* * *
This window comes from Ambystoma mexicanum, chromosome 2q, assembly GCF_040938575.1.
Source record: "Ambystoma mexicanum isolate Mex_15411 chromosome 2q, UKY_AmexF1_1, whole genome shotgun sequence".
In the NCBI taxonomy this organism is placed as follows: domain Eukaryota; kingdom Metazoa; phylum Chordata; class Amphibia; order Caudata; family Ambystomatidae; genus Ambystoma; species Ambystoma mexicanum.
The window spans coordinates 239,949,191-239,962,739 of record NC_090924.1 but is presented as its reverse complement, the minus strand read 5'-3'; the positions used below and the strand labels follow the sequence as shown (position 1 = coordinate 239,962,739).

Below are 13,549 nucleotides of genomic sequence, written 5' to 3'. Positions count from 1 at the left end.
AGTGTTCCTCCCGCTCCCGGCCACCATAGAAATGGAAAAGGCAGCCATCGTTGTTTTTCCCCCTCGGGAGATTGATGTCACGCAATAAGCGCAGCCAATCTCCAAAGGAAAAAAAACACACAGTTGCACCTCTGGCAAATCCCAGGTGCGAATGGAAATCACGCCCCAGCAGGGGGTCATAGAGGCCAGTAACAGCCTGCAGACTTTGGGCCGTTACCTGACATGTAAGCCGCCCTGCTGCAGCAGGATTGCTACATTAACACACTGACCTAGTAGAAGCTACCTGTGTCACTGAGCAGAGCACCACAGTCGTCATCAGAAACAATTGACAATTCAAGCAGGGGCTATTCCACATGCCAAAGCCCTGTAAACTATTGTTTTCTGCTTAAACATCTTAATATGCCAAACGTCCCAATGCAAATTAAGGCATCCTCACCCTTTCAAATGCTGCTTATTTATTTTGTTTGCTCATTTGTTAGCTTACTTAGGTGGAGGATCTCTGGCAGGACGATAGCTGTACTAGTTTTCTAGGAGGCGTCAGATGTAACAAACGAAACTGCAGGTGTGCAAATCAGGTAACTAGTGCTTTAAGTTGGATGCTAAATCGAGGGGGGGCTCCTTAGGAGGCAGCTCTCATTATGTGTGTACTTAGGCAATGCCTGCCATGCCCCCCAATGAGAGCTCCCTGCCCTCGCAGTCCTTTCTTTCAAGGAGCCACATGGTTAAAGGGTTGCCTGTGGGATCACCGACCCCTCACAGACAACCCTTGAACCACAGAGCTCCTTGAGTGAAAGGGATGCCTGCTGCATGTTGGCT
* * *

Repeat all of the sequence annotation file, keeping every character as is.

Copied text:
This window comes from Ambystoma mexicanum, chromosome 2q, assembly GCF_040938575.1.
Source record: "Ambystoma mexicanum isolate Mex_15411 chromosome 2q, UKY_AmexF1_1, whole genome shotgun sequence".
In the NCBI taxonomy this organism is placed as follows: domain Eukaryota; kingdom Metazoa; phylum Chordata; class Amphibia; order Caudata; family Ambystomatidae; genus Ambystoma; species Ambystoma mexicanum.
The window spans coordinates 239,949,191-239,962,739 of record NC_090924.1 but is presented as its reverse complement, the minus strand read 5'-3'; the positions used below and the strand labels follow the sequence as shown (position 1 = coordinate 239,962,739).

Below are 13,549 nucleotides of genomic sequence, written 5' to 3'. Positions count from 1 at the left end.
AGTGTTCCTCCCGCTCCCGGCCACCATAGAAATGGAAAAGGCAGCCATCGTTGTTTTTCCCCCTCGGGAGATTGATGTCACGCAATAAGCGCAGCCAATCTCCAAAGGAAAAAAAACACACAGTTGCACCTCTGGCAAATCCCAGGTGCGAATGGAAATCACGCCCCAGCAGGGGGTCATAGAGGCCAGTAACAGCCTGCAGACTTTGGGCCGTTACCTGACATGTAAGCCGCCCTGCTGCAGCAGGATTGCTACATTAACACACTGACCTAGTAGAAGCTACCTGTGTCACTGAGCAGAGCACCACAGTCGTCATCAGAAACAATTGACAATTCAAGCAGGGGCTATTCCACATGCCAAAGCCCTGTAAACTATTGTTTTCTGCTTAAACATCTTAATATGCCAAACGTCCCAATGCAAATTAAGGCATCCTCACCCTTTCAAATGCTGCTTATTTATTTTGTTTGCTCATTTGTTAGCTTACTTAGGTGGAGGATCTCTGGCAGGACGATAGCTGTACTAGTTTTCTAGGAGGCGTCAGATGTAACAAACGAAACTGCAGGTGTGCAAATCAGGTAACTAGTGCTTTAAGTTGGATGCTAAATCGAGGGGGGGCTCCTTAGGAGGCAGCTCTCATTATGTGTGTACTTAGGCAATGCCTGCCATGCCCCCCAATGAGAGCTCCCTGCCCTCGCAGTCCTTTCTTTCAAGGAGCCACATGGTTAAAGGGTTGCCTGTGGGATCACCGACCCCTCACAGACAACCCTTGAACCACAGAGCTCCTTGAGTGAAAGGGATGCCTGCTGCATGTTGGCT